Chance favours the connected mind.
How do we create a coral reef in our organizations? Where do good ideas happen? Can we create an environment where innovation thrives? Is there a space where good ideas can collide? Do we encourage opportunities for personal reflection too? And how do we allow that collaborative collision space, those innovative ideas, to generate action?
I keep thinking about the tweet from Neil Stephenson:
I want a coral reef too. I hunt down Steven Johnson. I remember I have the book (Where Good Ideas Come From: A Natural History of Innovation). It sat on my night table for a little while. True confessions: I only read the first few chapters, as the book didn’t quite hold me. I head back to the digital highway and find some reviews that give me the basics on what I need to know. I tweet a librarian who connects me to some more good related resources.
I watch the video:
Johnson has many entertaining ideas but I am particularly struck by the notion of connection. “Chance favours the connected mind” keeps reverberating in my head. I see it lived in our district, through our innovative projects, our Engaging the Digital Learner series and through our district’s professional learning network (see our twitter hashtag #sd36learn). I follow the hashtag and I see teacher after teacher making a connection with someone across the system. This connection often goes beyond the virtual. Sometimes I see they visit each other’s schools, make arrangements to meet for real coffee and/or discuss their practice. I see people connecting across grades and from high school to elementary school in unusual ways, creating productive alliances around teaching and learning. This is a curious thing.
Johnson talks about the ‘liquid network’ as “an environment where ideas come into contact with each other.” He provides the historical context of coffee houses in 17th and 18th century–these were places people gathered to share ideas over coffee. We do that virtually via twitter. We do it in real-time, face-to-face in many schools. It often happens organically. But can we be strategic about ensuring it happens? Is there a liquid network in all our schools? Throughout our districts? Where are we taking time to incubate our hunches? Where are we connecting our good ideas beyond the virtual realm? Does it happen in our staff rooms? In the hallways? At the Board Office? In the meetings we hold? At pro-d days or in between sessions at conferences? And do we create this same type of space for students in the classroom? In the library? The learning commons? Can we structure this architecturally into our system rather than leaving it to organic and spontaneous hit and miss activity? Can we be intentional and strategic in our diffusion strategies?
And when do we take the time for our own personal reflection so that we can come to the table rich with ideas and thoughts? Nigel Barlow asked us, “Where are you when you have great ideas?” Think about it. Where are you? Some of my best ideas come during or after a run. For me, these ideas come when there is an opportunity for both silence and alone time, often on the heels of a complex problem, significant question, or conundrum where someone at work has challenged me. Some of the best work we do is when we are asked curious questions, not yes or no questions, but those kind of questions that create that puzzled look on our faces. These are thought-provoking and disturbing questions that can create some uncomfortable dissonance. This is a good thing. I need the personal time to process, to reflect and to see things from different angles. Then I can come back to the coral reef to let the ideas collide, grow bigger and come to life.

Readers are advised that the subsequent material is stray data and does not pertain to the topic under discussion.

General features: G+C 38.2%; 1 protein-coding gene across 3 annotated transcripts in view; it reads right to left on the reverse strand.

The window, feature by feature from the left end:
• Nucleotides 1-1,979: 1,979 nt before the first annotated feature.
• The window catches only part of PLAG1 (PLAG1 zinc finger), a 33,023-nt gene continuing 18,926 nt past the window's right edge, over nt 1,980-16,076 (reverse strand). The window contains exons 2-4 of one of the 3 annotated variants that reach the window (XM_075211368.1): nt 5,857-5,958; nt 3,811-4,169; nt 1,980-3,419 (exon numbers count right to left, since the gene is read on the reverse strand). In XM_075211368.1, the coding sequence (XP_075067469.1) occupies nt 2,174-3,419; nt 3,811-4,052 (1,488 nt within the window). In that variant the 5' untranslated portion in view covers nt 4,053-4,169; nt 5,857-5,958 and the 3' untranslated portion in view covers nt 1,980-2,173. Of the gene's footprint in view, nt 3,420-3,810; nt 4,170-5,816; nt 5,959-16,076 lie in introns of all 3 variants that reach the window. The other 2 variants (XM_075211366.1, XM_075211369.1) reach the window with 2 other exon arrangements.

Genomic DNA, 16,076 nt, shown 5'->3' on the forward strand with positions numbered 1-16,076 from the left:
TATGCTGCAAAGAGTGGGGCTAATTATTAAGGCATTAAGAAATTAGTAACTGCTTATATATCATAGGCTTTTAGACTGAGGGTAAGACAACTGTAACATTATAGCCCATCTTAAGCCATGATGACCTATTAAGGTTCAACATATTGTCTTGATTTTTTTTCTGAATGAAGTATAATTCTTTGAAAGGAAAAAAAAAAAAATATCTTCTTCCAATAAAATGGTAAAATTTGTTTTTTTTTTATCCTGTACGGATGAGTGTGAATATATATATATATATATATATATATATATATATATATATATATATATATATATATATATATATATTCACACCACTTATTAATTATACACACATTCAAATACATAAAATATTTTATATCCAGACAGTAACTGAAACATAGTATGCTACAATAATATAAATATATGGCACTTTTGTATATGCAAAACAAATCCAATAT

…and come to life. Coral reefs are one of the most diverse ecosystems that flourish with life. The liquid network–whether it is over virtual coffee or the life-giving waters of the coral reef– is a potent metaphor; ideas connect, expand and are adopted. Can we design our organizations to do the same? I grapple with the notion of creating a coral reef for ideas and collaboration but I keep thinking about action. Does it come alive? Does it change our schools? Does it change our practice? Does it change learning? Does it change me? How can I work better and differently in my position so that all of us can pause to think deeply, to connect richly with others (both virtually and in person), and then to allow those innovative ideas to become a lived reality across a large system.
I am looking for an organizational coral reef where ideas collide in some form of liquid network. I want whole scale change that permeates the system and where ideas are so attractive others are pulled to them from across schools and the organization. This is not about a one-classroom silo of significant change dependent on one teacher, or one team of teachers with a supportive administration. This is about creating capacity across a monolithic system. This is about generative conversations that lead us to learn and grow in such ways that we are compelled to change our practice. Call it what you may–the coral reef, the liquid network—but this becomes the inspiration for transformation. The contagion of good ideas spreads, is explored, and is action-ed. The organization grows and reinvents itself. We reinvent ourselves. And as we do that, our own sense of purpose, our own passion for our work, grows and comes alive as well. And professionally, this is how we come to life, too.